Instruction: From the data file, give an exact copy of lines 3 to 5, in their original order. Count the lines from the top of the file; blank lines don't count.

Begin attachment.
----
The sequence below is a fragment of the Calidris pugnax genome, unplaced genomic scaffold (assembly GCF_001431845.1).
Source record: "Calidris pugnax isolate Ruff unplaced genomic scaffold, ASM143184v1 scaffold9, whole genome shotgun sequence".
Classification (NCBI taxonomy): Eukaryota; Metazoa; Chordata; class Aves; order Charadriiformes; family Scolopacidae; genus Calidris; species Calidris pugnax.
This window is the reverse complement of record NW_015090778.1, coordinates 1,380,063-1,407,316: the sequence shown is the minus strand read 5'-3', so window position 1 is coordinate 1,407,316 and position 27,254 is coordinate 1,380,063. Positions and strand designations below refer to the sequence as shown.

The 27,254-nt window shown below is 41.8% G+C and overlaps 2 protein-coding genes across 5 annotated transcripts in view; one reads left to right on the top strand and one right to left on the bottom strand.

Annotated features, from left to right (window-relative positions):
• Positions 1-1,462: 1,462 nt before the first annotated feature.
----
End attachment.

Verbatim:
Classification (NCBI taxonomy): Eukaryota; Metazoa; Chordata; class Aves; order Charadriiformes; family Scolopacidae; genus Calidris; species Calidris pugnax.
This window is the reverse complement of record NW_015090778.1, coordinates 1,380,063-1,407,316: the sequence shown is the minus strand read 5'-3', so window position 1 is coordinate 1,407,316 and position 27,254 is coordinate 1,380,063. Positions and strand designations below refer to the sequence as shown.

The 27,254-nt window shown below is 41.8% G+C and overlaps 2 protein-coding genes across 5 annotated transcripts in view; one reads left to right on the top strand and one right to left on the bottom strand.